Monday's solar eclipse caused many school districts to change their schedules for safety. A few districts chose to end the day early, while others like Bibb and Houston counties extended the day. Students at Langston Road Elementary in Perry watched the partial eclipse outside.
After learning about the eclipse since last week, students in Mrs. Watson's 3rd grade class finally got to see what happened in real life. Students like Chloe Pugh put on their eclipse glasses and watched it happen before their own protected eyes
“Me and my friends looked at the sun which was getting covered up by the moon and it was really cool,” Pugh said.
Every student had their own take on what it looked like.
“In the glasses, it’s just pitch black and all I see is a shiny ring of fire,” Pugh said.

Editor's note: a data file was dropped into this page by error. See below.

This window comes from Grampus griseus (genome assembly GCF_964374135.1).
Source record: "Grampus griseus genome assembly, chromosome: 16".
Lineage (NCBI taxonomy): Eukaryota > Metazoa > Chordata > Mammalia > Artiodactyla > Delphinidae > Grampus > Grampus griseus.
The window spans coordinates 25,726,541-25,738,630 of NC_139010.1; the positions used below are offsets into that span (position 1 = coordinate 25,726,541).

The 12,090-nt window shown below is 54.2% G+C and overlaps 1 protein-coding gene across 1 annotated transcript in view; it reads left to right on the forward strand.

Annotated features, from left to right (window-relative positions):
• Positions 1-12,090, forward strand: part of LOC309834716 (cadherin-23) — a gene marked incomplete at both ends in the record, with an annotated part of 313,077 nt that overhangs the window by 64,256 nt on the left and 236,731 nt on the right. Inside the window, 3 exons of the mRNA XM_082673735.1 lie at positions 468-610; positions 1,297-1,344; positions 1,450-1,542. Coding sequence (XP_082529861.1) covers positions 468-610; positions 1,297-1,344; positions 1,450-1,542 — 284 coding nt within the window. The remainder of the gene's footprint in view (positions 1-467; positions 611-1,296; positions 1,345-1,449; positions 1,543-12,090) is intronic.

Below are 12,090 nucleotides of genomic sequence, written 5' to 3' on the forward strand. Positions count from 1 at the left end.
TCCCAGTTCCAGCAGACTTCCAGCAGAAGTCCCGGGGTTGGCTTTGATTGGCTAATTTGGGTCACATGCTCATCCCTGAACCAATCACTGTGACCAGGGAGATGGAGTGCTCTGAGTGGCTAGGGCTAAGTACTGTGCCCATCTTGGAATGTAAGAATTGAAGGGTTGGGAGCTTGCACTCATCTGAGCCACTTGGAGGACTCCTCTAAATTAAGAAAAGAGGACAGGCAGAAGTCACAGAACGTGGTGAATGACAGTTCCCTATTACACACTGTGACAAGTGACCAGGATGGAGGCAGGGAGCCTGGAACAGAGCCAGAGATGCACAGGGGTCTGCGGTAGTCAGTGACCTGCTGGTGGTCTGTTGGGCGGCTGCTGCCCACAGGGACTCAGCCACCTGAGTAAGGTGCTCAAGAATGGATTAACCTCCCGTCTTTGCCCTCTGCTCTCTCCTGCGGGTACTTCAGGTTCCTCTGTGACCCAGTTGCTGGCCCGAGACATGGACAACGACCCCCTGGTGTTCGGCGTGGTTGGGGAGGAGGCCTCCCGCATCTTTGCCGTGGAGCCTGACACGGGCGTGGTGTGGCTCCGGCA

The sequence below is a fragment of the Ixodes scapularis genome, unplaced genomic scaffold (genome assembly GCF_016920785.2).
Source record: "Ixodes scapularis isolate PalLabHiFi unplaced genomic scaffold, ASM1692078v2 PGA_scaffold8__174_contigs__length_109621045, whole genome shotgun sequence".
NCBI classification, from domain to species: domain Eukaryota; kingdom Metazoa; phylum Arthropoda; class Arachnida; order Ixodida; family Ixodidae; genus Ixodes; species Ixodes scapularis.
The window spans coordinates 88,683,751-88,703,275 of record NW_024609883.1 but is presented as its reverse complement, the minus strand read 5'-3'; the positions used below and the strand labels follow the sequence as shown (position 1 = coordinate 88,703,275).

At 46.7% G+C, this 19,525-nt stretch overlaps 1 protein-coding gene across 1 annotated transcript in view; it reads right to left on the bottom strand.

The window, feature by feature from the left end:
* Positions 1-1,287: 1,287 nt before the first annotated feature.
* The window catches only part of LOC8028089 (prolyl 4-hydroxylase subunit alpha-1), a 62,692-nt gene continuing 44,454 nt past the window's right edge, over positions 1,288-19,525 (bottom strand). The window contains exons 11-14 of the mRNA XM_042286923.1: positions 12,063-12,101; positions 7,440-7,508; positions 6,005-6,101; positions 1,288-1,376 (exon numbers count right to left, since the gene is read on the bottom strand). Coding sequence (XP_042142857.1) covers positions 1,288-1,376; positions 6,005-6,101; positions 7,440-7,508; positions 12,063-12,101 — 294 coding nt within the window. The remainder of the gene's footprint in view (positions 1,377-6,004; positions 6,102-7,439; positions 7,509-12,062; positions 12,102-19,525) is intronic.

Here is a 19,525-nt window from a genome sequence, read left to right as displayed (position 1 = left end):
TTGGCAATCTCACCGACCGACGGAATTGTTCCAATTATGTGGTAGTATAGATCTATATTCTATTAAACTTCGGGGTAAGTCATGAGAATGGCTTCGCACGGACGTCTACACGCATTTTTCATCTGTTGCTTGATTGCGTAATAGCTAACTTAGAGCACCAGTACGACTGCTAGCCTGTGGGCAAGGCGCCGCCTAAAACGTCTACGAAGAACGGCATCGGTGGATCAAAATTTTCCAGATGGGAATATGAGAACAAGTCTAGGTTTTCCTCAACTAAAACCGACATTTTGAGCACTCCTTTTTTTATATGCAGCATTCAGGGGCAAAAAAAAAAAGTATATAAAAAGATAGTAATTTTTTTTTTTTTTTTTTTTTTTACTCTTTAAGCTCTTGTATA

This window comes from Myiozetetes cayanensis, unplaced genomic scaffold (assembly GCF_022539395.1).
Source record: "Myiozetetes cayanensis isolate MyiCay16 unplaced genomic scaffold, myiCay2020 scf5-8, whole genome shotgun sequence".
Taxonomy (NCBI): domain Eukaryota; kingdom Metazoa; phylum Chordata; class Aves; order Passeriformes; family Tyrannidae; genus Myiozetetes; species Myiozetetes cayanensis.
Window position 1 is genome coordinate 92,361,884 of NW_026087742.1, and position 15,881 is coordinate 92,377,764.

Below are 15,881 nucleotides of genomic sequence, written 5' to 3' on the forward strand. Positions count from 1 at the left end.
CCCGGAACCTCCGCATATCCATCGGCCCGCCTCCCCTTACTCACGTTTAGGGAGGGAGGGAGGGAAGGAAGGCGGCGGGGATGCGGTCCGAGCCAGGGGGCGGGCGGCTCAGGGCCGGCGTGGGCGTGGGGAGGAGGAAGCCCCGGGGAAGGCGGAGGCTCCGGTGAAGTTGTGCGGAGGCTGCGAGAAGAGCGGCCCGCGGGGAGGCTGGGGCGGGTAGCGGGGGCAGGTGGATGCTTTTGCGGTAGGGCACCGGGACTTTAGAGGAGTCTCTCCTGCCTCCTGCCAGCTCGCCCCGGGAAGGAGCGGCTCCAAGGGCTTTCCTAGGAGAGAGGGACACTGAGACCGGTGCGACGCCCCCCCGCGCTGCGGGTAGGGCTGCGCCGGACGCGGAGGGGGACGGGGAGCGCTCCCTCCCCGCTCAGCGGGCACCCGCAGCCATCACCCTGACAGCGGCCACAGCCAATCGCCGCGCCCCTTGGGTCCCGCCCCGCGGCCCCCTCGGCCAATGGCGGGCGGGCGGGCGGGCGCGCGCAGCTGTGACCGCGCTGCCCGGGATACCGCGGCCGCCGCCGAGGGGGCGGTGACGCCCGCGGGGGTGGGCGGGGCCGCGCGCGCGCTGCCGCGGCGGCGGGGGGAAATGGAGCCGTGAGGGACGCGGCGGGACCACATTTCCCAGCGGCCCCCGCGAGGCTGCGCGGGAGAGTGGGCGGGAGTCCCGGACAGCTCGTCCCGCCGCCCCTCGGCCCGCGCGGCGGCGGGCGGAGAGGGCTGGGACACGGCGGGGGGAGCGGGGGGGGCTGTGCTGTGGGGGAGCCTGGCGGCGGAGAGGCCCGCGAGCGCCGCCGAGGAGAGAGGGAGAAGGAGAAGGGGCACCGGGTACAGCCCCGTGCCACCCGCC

As the moon continued to pass, the descriptions got more interesting.
“It’s getting brighter, and if you kind of pull the glasses up, you can see another God’s thumb,” Messiah Holliday said.
While it wasn’t what he fully expected, he’s thankful to be out of the classroom.
“Yeah, you do have to read about it, but my first time when I just put on those glasses -- mind blown, it's like total solar eclipse,” Holliday said.
A mind-blowing experience these students will never forget. “It was awesome,” Pugh said.